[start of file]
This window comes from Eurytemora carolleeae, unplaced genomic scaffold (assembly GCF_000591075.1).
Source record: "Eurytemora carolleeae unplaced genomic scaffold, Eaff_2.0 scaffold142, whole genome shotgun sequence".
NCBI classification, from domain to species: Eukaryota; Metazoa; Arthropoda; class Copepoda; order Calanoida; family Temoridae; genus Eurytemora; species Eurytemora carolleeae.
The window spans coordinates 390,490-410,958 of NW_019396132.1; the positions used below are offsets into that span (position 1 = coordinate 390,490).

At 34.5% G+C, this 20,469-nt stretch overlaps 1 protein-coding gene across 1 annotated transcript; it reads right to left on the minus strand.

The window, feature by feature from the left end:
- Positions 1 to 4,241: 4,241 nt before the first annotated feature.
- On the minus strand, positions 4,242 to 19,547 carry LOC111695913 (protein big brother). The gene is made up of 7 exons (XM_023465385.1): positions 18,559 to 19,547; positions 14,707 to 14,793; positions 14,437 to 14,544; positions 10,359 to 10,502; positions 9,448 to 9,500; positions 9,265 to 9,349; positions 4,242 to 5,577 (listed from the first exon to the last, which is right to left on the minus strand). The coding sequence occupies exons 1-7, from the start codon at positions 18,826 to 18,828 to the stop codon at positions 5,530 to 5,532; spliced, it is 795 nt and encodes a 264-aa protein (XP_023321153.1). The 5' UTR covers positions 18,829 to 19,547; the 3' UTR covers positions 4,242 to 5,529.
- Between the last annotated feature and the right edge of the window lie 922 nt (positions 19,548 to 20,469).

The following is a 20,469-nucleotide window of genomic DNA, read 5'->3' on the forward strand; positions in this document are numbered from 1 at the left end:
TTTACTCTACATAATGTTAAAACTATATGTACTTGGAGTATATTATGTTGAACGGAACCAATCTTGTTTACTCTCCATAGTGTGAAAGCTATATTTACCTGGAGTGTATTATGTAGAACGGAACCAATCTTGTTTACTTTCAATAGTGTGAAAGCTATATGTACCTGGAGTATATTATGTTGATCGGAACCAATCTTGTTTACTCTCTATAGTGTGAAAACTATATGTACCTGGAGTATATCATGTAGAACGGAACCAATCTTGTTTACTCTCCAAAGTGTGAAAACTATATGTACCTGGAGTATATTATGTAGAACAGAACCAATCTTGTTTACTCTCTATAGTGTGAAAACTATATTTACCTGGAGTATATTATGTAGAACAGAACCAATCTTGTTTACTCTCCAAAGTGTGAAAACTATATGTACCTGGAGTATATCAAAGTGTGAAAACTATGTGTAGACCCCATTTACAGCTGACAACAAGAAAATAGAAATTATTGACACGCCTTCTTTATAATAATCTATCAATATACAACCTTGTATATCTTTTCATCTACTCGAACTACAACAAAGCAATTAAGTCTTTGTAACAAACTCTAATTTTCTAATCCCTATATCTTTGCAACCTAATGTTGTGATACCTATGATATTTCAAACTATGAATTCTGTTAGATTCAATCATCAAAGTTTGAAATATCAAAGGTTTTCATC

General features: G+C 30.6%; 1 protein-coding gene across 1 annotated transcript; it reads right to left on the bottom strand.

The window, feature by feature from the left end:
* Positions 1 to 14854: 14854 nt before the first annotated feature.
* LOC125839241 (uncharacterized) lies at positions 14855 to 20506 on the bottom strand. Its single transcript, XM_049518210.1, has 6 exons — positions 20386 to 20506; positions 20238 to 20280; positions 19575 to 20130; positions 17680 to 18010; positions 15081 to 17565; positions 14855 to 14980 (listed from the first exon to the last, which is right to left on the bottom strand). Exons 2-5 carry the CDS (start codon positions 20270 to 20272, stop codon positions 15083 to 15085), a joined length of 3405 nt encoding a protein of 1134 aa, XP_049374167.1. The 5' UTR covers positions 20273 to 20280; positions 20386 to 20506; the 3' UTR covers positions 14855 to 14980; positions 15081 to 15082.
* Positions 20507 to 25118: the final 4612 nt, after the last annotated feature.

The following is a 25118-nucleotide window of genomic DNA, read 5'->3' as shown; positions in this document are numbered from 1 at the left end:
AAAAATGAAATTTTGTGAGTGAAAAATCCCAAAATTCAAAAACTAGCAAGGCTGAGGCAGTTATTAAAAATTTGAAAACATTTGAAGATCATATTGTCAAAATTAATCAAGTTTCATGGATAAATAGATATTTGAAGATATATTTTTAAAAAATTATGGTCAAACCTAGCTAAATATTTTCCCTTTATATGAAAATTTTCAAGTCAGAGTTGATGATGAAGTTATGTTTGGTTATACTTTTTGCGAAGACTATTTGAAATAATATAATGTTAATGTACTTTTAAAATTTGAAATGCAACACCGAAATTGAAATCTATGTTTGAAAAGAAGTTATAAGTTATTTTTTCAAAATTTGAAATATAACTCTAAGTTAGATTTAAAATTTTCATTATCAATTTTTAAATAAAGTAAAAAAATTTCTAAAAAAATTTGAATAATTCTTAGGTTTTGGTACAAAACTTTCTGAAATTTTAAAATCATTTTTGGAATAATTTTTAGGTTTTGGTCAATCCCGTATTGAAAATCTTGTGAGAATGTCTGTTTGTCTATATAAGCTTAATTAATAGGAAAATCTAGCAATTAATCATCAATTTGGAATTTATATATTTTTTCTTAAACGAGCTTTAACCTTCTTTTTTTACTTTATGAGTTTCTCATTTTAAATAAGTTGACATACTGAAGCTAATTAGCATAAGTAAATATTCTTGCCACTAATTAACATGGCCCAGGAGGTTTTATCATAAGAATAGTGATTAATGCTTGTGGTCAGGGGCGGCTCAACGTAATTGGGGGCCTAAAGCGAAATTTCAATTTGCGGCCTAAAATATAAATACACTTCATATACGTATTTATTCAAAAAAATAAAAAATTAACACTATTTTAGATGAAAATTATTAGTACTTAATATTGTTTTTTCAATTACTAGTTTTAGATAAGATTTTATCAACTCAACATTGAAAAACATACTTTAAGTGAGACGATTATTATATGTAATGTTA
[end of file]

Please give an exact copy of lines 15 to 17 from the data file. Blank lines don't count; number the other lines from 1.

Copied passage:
* LOC125839241 (uncharacterized) lies at positions 14855 to 20506 on the bottom strand. Its single transcript, XM_049518210.1, has 6 exons — positions 20386 to 20506; positions 20238 to 20280; positions 19575 to 20130; positions 17680 to 18010; positions 15081 to 17565; positions 14855 to 14980 (listed from the first exon to the last, which is right to left on the bottom strand). Exons 2-5 carry the CDS (start codon positions 20270 to 20272, stop codon positions 15083 to 15085), a joined length of 3405 nt encoding a protein of 1134 aa, XP_049374167.1. The 5' UTR covers positions 20273 to 20280; positions 20386 to 20506; the 3' UTR covers positions 14855 to 14980; positions 15081 to 15082.
* Positions 20507 to 25118: the final 4612 nt, after the last annotated feature.

The following is a 25118-nucleotide window of genomic DNA, read 5'->3' as shown; positions in this document are numbered from 1 at the left end: